SBD/July 29, 2013/Franchises

Dolphins Ticket Sales Well Ahead Of '12 Pace, As Franchise Tries To Avoid Home Blackouts

Dolphins new season-ticket sales are up 31.4% compared to the same time last year
Ticket sales for the Dolphins are "noticeably outpacing 2012 and there are encouraging signs that the home opener will be a sellout," but plenty of inventory "remains, and, given last year’s historically low attendance, the franchise has little place to go but up," according to Beasley & Neal of the MIAMI HERALD. Dolphins Senior VP & Chief Revenue Office Jim Rushton said that the franchise will “'absolutely' have more season ticket holders than they did in 2012, when just 40,192 full-year packages were purchased." That was the "fewest season tickets sold by the franchise in three decades." Rushton would "not say exactly how many 10-game packages have been sold, but he did say that their new season-ticket sales were up 31.4 percent when compared with sales at the same point last summer -- the third-highest jump in the league." The Dolphins drew an average of 57,375 in '12, "their smallest gate in 23 years." Meanwhile, Rushton said that the Dolphins have had "great success with their new three-game promotion ... and are luring casual fans with competitive single-game pricing." Kids 15 and under can "get into any home game for $15 (with the purchase of a full-price adult ticket), and the Dolphins have made lower-bowl seats available on an individual game basis." The Dolphins last year "elected to use the league’s new 85 percent capacity blackout rule, meaning they could get their games on television locally if they sold 51,000 of their non-premium seats." But team Owner Stephen Ross "still had to regularly buy out blocks of tickets to get over that threshold." Rushton said that a decision has "not yet been made on whether the Dolphins will use the 85 percent provision again" this season (MIAMI HERALD, 7/28).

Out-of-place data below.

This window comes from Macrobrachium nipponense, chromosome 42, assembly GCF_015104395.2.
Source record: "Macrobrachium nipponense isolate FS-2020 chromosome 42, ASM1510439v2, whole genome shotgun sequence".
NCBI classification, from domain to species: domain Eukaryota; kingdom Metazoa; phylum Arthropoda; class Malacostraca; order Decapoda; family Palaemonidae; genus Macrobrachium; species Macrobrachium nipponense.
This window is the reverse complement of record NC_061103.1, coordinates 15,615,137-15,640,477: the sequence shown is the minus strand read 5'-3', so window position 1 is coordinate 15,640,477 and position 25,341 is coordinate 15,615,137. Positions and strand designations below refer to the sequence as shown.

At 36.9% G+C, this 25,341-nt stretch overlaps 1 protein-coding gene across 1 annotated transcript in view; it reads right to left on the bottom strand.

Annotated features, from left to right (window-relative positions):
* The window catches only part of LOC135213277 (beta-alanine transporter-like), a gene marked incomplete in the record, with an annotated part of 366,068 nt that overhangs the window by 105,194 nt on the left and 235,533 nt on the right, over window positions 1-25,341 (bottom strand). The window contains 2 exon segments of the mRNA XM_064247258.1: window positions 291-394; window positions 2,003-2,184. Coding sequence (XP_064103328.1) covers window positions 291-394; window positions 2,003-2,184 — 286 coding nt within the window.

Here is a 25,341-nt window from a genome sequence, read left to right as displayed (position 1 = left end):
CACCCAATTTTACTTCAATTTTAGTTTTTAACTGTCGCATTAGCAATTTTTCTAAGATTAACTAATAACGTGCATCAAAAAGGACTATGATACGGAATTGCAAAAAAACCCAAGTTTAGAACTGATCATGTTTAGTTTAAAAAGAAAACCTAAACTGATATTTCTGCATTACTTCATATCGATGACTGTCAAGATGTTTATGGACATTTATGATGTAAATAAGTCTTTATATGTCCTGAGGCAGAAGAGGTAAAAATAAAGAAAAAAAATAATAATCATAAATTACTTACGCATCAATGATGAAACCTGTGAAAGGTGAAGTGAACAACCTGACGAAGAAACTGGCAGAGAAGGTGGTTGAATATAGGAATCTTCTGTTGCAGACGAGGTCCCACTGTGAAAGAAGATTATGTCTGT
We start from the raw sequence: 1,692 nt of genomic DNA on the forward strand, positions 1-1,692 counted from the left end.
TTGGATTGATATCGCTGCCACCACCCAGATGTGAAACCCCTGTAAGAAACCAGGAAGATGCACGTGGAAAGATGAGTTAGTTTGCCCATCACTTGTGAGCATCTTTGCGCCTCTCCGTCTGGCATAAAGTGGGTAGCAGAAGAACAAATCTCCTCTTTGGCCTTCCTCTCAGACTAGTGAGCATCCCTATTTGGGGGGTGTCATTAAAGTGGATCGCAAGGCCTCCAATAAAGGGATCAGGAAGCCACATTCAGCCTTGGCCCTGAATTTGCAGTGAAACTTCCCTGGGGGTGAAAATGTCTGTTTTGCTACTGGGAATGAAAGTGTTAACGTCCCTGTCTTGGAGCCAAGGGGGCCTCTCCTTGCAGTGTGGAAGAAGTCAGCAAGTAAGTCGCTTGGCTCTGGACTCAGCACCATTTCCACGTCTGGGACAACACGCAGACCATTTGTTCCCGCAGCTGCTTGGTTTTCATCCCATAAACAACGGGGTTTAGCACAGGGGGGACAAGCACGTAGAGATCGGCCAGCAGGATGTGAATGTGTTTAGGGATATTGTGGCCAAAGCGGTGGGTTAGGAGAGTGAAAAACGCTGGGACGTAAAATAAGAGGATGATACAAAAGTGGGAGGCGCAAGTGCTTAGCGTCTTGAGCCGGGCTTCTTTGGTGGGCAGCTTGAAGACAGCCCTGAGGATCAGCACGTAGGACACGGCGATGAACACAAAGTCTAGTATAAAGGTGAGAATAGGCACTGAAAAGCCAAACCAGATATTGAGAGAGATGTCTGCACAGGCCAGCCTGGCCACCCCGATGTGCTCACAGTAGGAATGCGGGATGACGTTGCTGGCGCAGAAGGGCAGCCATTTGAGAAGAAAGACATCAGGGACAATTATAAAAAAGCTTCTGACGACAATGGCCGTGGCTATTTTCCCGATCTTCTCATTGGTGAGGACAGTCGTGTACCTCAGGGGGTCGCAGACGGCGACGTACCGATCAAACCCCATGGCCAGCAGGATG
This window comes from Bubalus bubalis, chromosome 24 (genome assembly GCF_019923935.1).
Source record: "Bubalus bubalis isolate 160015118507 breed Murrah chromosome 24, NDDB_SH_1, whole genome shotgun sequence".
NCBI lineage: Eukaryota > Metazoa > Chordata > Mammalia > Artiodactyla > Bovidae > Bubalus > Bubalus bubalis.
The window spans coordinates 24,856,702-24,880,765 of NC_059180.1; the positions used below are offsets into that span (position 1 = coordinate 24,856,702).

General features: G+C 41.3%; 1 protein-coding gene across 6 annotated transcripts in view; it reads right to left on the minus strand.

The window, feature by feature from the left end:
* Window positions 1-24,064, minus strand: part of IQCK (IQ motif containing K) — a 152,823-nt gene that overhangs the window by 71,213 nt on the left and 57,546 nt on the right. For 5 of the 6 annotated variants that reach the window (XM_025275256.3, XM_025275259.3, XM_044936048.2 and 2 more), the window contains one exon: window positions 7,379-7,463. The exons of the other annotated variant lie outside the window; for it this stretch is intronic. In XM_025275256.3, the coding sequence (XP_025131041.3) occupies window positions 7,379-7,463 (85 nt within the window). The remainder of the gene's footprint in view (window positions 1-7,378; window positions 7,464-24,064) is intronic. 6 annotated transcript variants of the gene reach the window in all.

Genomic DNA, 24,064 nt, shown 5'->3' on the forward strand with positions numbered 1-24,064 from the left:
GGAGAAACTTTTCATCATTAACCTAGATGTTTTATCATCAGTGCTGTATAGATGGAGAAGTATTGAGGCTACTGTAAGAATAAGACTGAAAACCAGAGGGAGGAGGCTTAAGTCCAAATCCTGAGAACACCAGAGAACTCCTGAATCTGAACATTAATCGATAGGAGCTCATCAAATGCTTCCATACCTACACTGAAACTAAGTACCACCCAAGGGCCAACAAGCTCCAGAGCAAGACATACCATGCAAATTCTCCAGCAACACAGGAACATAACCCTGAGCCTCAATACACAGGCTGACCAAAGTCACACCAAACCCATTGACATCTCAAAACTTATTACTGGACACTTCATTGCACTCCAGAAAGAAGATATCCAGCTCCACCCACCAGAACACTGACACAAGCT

FORGIVE & FORGET? In West Palm Beach, Andrew Abramson reports Dolphins C Mike Pouncey wanted to apologize for wearing a hat supporting former Patriots TE Aaron Hernandez but the team "wouldn’t allow it." Pouncey's brother, Steelers C Maurkice, on Friday told reporters that Mike "wanted to apologize but was told not to by the Dolphins." Maurkice Pouncey said, "I'm sure Mike wanted to apologize, but that's how they handled it." Before Mike Pouncey spoke to reporters last week, he "spent several minutes speaking" with Dolphins Senior VP/Media Relations Harvey Greene. Pouncey, through Greene, "declined to comment" yesterday on his brother’s statement (PALM BEACH POST, 7/29).
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